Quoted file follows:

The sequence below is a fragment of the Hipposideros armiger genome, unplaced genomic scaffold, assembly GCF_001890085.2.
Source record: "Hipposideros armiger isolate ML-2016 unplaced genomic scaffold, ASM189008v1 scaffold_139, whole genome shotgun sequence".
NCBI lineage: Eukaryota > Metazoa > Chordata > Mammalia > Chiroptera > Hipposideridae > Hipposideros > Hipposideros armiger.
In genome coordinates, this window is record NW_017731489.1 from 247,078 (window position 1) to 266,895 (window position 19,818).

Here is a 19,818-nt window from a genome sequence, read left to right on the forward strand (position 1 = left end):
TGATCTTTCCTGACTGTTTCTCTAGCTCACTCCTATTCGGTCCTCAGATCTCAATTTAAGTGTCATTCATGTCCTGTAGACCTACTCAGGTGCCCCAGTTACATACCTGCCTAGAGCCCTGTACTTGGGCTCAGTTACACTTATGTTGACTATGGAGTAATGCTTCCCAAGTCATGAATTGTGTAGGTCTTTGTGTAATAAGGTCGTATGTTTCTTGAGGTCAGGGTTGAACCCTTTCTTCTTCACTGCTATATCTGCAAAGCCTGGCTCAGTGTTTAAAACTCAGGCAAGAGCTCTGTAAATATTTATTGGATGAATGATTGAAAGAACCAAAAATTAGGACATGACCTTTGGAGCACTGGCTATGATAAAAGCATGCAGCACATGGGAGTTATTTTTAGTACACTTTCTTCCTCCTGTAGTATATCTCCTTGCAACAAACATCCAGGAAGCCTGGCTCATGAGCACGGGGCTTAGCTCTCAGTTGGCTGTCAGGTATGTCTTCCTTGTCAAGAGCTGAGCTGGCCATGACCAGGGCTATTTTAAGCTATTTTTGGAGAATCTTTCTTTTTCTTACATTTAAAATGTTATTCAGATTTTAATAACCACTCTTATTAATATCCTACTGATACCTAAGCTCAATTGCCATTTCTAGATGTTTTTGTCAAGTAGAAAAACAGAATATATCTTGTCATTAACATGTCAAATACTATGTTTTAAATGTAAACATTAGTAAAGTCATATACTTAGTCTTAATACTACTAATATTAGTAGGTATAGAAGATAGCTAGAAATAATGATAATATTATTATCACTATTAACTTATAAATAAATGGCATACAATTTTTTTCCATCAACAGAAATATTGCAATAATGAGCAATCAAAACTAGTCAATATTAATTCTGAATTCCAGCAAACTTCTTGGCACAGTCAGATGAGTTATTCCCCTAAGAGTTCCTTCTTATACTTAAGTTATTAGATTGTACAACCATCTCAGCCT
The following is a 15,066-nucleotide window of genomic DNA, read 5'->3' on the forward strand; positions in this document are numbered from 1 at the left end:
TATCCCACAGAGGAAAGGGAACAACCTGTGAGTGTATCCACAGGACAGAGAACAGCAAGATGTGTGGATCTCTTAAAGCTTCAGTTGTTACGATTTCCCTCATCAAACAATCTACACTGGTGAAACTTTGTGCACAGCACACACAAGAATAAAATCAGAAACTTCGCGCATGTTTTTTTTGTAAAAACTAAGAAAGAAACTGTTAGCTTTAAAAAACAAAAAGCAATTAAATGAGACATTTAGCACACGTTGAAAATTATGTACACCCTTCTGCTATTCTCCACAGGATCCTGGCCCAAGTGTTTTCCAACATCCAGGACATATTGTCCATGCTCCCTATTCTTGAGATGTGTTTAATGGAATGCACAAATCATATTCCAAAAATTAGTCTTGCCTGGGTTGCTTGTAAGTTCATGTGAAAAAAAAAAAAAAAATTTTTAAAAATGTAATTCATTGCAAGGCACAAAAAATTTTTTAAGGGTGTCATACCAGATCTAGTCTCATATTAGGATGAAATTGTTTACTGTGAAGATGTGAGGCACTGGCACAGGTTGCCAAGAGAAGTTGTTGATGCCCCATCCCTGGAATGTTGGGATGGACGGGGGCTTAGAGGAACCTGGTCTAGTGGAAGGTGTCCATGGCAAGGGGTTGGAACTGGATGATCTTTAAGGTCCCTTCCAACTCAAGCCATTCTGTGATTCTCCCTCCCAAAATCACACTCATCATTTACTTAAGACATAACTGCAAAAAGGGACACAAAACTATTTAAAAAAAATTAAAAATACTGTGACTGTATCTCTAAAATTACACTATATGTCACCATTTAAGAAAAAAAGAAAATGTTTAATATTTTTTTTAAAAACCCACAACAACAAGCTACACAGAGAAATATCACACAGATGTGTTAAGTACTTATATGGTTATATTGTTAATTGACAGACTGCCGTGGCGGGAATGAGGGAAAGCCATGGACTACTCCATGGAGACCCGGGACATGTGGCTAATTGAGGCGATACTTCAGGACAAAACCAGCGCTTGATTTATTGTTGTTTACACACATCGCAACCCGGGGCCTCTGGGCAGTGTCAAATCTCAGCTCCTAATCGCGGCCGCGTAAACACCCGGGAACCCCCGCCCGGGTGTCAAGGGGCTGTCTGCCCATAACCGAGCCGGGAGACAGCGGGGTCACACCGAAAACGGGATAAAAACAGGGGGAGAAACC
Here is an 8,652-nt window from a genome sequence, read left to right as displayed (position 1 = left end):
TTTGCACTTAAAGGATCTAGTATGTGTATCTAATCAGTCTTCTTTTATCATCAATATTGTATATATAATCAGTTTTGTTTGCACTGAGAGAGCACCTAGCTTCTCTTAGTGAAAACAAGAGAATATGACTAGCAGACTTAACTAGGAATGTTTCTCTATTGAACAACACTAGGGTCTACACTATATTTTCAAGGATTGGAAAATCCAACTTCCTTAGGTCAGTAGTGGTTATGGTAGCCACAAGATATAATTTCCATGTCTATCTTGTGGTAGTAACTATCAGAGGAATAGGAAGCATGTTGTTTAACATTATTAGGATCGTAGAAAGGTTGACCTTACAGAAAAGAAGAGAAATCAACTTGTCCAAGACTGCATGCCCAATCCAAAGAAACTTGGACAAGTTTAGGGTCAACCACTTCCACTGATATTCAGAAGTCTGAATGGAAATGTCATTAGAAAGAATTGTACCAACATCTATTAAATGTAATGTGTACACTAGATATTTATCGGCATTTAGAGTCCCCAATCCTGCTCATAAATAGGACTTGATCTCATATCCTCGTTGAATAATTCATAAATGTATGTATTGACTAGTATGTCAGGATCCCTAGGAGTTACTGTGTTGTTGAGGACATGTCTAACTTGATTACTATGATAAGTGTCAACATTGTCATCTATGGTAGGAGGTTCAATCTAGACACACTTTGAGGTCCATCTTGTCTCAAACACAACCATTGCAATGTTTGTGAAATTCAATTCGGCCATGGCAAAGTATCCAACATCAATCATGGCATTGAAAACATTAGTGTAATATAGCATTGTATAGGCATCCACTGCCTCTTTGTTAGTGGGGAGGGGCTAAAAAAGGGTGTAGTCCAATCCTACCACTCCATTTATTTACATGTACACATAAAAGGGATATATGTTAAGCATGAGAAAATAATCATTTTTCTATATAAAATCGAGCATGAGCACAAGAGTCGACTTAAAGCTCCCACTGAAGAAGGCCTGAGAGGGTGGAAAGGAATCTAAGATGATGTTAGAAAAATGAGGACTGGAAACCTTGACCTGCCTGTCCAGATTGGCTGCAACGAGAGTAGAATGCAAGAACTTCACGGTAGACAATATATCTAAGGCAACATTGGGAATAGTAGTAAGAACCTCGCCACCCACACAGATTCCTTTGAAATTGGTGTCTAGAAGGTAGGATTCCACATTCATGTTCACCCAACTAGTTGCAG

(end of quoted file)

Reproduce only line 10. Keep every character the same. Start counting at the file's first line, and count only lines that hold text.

TTTGCACTTAAAGGATCTAGTATGTGTATCTAATCAGTCTTCTTTTATCATCAATATTGTATATATAATCAGTTTTGTTTGCACTGAGAGAGCACCTAGCTTCTCTTAGTGAAAACAAGAGAATATGACTAGCAGACTTAACTAGGAATGTTTCTCTATTGAACAACACTAGGGTCTACACTATATTTTCAAGGATTGGAAAATCCAACTTCCTTAGGTCAGTAGTGGTTATGGTAGCCACAAGATATAATTTCCATGTCTATCTTGTGGTAGTAACTATCAGAGGAATAGGAAGCATGTTGTTTAACATTATTAGGATCGTAGAAAGGTTGACCTTACAGAAAAGAAGAGAAATCAACTTGTCCAAGACTGCATGCCCAATCCAAAGAAACTTGGACAAGTTTAGGGTCAACCACTTCCACTGATATTCAGAAGTCTGAATGGAAATGTCATTAGAAAGAATTGTACCAACATCTATTAAATGTAATGTGTACACTAGATATTTATCGGCATTTAGAGTCCCCAATCCTGCTCATAAATAGGACTTGATCTCATATCCTCGTTGAATAATTCATAAATGTATGTATTGACTAGTATGTCAGGATCCCTAGGAGTTACTGTGTTGTTGAGGACATGTCTAACTTGATTACTATGATAAGTGTCAACATTGTCATCTATGGTAGGAGGTTCAATCTAGACACACTTTGAGGTCCATCTTGTCTCAAACACAACCATTGCAATGTTTGTGAAATTCAATTCGGCCATGGCAAAGTATCCAACATCAATCATGGCATTGAAAACATTAGTGTAATATAGCATTGTATAGGCATCCACTGCCTCTTTGTTAGTGGGGAGGGGCTAAAAAAGGGTGTAGTCCAATCCTACCACTCCATTTATTTACATGTACACATAAAAGGGATATATGTTAAGCATGAGAAAATAATCATTTTTCTATATAAAATCGAGCATGAGCACAAGAGTCGACTTAAAGCTCCCACTGAAGAAGGCCTGAGAGGGTGGAAAGGAATCTAAGATGATGTTAGAAAAATGAGGACTGGAAACCTTGACCTGCCTGTCCAGATTGGCTGCAACGAGAGTAGAATGCAAGAACTTCACGGTAGACAATATATCTAAGGCAACATTGGGAATAGTAGTAAGAACCTCGCCACCCACACAGATTCCTTTGAAATTGGTGTCTAGAAGGTAGGATTCCACATTCATGTTCACCCAACTAGTTGCAG